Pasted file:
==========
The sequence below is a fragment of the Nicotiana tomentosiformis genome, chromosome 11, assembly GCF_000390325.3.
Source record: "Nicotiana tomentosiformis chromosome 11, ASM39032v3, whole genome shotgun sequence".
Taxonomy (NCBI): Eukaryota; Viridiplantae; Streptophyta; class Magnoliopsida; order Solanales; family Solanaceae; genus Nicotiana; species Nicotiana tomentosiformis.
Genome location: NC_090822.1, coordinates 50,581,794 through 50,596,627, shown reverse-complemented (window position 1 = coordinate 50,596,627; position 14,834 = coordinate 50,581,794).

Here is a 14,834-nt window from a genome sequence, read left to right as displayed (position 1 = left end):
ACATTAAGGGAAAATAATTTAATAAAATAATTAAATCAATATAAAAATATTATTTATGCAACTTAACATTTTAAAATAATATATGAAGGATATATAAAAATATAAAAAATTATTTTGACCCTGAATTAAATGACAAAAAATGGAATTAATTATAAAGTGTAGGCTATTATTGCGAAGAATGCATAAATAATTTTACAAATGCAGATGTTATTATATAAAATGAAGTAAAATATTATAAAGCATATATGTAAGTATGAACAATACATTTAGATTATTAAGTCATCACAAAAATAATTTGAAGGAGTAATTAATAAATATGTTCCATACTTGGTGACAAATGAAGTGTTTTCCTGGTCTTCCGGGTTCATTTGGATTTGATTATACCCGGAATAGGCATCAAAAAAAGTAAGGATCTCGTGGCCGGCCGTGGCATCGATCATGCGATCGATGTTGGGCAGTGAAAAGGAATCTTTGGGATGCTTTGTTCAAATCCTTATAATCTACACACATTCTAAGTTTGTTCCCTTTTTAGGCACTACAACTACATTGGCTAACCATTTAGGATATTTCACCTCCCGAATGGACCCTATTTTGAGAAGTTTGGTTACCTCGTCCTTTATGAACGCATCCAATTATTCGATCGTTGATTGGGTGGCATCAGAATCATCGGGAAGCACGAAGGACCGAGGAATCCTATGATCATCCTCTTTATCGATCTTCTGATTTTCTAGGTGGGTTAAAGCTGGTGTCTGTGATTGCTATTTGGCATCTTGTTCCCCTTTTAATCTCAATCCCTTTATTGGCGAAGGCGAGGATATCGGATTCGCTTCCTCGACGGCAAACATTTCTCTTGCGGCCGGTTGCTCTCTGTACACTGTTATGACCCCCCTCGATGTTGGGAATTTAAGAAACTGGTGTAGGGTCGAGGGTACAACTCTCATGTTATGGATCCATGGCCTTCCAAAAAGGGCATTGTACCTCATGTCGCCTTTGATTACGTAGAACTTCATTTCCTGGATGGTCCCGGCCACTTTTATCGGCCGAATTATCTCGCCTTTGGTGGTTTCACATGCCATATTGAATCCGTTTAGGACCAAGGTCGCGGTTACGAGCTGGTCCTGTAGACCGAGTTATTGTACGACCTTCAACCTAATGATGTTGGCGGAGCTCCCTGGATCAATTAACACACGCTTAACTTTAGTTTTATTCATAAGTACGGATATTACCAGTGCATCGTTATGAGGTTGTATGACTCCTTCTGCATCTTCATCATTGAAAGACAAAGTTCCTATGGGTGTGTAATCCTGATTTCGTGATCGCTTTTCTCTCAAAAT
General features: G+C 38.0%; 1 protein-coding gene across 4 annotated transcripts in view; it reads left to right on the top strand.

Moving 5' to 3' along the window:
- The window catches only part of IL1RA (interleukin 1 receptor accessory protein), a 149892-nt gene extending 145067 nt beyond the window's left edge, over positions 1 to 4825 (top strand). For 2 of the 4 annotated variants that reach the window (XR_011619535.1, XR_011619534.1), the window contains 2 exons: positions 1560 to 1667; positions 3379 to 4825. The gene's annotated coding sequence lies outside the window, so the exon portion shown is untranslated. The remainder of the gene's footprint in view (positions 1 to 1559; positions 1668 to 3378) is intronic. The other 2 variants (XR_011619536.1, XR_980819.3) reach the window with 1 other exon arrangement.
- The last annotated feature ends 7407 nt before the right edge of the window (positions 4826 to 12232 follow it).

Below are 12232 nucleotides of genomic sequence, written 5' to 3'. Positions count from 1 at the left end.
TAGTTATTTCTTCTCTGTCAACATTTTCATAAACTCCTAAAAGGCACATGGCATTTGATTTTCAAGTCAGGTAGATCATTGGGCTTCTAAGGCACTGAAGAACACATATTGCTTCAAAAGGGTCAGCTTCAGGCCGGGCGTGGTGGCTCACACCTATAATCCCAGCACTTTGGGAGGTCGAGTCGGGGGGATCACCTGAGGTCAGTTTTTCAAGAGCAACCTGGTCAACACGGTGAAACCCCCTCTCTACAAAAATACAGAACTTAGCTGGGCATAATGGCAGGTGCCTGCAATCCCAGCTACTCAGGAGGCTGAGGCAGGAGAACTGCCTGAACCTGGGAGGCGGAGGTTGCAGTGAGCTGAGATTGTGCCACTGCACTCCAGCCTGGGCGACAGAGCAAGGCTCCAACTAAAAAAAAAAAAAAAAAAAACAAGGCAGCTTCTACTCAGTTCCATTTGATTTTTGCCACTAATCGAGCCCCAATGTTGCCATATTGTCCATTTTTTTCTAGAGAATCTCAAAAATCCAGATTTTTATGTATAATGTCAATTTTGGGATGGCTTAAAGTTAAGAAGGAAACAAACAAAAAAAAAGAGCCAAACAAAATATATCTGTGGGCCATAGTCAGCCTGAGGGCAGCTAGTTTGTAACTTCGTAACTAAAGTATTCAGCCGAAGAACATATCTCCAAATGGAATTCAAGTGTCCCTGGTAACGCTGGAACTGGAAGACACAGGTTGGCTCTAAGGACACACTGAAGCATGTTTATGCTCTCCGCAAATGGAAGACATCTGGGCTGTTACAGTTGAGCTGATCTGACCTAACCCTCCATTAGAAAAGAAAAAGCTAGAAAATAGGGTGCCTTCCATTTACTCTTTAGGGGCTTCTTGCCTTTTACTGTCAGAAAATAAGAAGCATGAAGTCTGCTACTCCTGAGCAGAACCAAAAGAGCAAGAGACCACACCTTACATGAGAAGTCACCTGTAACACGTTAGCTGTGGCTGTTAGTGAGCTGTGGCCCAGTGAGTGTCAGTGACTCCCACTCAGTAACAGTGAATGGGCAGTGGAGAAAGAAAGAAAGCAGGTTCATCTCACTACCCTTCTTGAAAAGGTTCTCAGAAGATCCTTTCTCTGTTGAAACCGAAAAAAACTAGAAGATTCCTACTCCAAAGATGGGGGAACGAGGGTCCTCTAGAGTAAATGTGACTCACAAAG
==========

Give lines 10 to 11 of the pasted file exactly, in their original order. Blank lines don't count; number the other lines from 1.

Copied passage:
- The last annotated feature ends 7407 nt before the right edge of the window (positions 4826 to 12232 follow it).

Below are 12232 nucleotides of genomic sequence, written 5' to 3'. Positions count from 1 at the left end.